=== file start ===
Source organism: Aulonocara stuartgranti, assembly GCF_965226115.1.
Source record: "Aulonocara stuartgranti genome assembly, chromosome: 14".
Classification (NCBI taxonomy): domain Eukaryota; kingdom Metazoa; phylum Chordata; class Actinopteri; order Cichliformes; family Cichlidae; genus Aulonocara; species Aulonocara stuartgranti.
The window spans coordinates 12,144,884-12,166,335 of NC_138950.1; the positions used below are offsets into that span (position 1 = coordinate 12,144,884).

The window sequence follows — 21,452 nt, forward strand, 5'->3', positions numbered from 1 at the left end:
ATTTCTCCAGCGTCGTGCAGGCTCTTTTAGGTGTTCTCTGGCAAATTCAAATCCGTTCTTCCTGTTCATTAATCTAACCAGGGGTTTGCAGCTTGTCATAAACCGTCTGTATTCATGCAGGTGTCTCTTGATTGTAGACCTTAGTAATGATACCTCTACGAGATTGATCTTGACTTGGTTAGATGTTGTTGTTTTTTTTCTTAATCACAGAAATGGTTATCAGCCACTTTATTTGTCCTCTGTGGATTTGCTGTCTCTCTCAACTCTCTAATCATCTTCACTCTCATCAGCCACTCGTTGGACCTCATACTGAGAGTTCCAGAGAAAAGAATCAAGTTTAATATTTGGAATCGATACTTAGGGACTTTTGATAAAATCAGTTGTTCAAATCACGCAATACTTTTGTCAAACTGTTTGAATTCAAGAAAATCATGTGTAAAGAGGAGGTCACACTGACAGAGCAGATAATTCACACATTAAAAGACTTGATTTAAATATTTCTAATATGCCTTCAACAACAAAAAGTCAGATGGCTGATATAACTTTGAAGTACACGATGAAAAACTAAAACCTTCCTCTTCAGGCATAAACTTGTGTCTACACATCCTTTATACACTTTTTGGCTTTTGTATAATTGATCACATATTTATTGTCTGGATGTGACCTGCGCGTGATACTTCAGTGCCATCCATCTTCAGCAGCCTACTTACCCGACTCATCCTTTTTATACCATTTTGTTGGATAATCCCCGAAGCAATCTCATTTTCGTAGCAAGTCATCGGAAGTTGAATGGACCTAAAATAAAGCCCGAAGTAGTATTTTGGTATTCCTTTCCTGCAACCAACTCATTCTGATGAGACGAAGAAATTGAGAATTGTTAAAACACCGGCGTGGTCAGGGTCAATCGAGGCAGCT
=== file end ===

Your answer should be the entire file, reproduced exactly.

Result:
Source organism: Aulonocara stuartgranti, assembly GCF_965226115.1.
Source record: "Aulonocara stuartgranti genome assembly, chromosome: 14".
Classification (NCBI taxonomy): domain Eukaryota; kingdom Metazoa; phylum Chordata; class Actinopteri; order Cichliformes; family Cichlidae; genus Aulonocara; species Aulonocara stuartgranti.
The window spans coordinates 12,144,884-12,166,335 of NC_138950.1; the positions used below are offsets into that span (position 1 = coordinate 12,144,884).

The window sequence follows — 21,452 nt, forward strand, 5'->3', positions numbered from 1 at the left end:
ATTTCTCCAGCGTCGTGCAGGCTCTTTTAGGTGTTCTCTGGCAAATTCAAATCCGTTCTTCCTGTTCATTAATCTAACCAGGGGTTTGCAGCTTGTCATAAACCGTCTGTATTCATGCAGGTGTCTCTTGATTGTAGACCTTAGTAATGATACCTCTACGAGATTGATCTTGACTTGGTTAGATGTTGTTGTTTTTTTTCTTAATCACAGAAATGGTTATCAGCCACTTTATTTGTCCTCTGTGGATTTGCTGTCTCTCTCAACTCTCTAATCATCTTCACTCTCATCAGCCACTCGTTGGACCTCATACTGAGAGTTCCAGAGAAAAGAATCAAGTTTAATATTTGGAATCGATACTTAGGGACTTTTGATAAAATCAGTTGTTCAAATCACGCAATACTTTTGTCAAACTGTTTGAATTCAAGAAAATCATGTGTAAAGAGGAGGTCACACTGACAGAGCAGATAATTCACACATTAAAAGACTTGATTTAAATATTTCTAATATGCCTTCAACAACAAAAAGTCAGATGGCTGATATAACTTTGAAGTACACGATGAAAAACTAAAACCTTCCTCTTCAGGCATAAACTTGTGTCTACACATCCTTTATACACTTTTTGGCTTTTGTATAATTGATCACATATTTATTGTCTGGATGTGACCTGCGCGTGATACTTCAGTGCCATCCATCTTCAGCAGCCTACTTACCCGACTCATCCTTTTTATACCATTTTGTTGGATAATCCCCGAAGCAATCTCATTTTCGTAGCAAGTCATCGGAAGTTGAATGGACCTAAAATAAAGCCCGAAGTAGTATTTTGGTATTCCTTTCCTGCAACCAACTCATTCTGATGAGACGAAGAAATTGAGAATTGTTAAAACACCGGCGTGGTCAGGGTCAATCGAGGCAGCT